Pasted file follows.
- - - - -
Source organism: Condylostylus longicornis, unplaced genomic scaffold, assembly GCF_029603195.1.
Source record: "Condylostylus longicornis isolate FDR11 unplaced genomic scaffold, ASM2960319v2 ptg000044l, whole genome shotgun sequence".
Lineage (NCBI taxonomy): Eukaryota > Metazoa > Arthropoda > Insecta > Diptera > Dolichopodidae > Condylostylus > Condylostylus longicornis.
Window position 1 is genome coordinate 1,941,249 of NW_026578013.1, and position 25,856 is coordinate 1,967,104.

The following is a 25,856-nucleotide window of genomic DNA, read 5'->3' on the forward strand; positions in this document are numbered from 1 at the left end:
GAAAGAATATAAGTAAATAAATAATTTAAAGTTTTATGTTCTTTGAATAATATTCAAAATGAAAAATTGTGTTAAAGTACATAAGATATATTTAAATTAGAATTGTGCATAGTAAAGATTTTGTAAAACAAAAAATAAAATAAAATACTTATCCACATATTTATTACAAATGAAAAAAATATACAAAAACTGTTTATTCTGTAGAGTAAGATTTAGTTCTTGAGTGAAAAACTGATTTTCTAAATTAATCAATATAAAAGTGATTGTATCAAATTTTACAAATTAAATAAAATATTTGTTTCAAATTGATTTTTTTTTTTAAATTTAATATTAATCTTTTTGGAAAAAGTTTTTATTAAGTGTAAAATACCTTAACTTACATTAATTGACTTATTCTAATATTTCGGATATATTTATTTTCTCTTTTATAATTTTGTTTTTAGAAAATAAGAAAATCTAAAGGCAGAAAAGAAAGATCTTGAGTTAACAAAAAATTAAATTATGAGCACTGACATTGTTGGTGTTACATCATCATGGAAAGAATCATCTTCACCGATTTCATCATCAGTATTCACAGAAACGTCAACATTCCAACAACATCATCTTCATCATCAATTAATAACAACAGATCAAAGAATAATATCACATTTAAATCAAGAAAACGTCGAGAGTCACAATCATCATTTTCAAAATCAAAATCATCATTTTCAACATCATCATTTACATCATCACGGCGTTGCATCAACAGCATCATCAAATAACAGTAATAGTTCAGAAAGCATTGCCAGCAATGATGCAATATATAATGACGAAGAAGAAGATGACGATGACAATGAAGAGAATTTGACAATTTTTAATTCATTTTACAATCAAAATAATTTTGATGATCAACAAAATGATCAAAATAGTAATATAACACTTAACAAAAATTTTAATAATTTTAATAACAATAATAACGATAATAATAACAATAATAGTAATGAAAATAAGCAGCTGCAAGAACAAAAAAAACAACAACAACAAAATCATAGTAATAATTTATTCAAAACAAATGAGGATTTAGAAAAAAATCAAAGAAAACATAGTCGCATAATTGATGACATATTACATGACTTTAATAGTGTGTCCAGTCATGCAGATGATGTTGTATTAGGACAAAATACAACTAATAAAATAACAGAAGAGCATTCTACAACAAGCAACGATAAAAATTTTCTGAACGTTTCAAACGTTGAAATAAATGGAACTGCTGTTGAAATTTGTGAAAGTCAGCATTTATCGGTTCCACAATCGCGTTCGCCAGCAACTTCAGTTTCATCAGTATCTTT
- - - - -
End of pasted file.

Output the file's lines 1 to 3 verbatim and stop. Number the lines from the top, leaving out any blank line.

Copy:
Source organism: Condylostylus longicornis, unplaced genomic scaffold, assembly GCF_029603195.1.
Source record: "Condylostylus longicornis isolate FDR11 unplaced genomic scaffold, ASM2960319v2 ptg000044l, whole genome shotgun sequence".
Lineage (NCBI taxonomy): Eukaryota > Metazoa > Arthropoda > Insecta > Diptera > Dolichopodidae > Condylostylus > Condylostylus longicornis.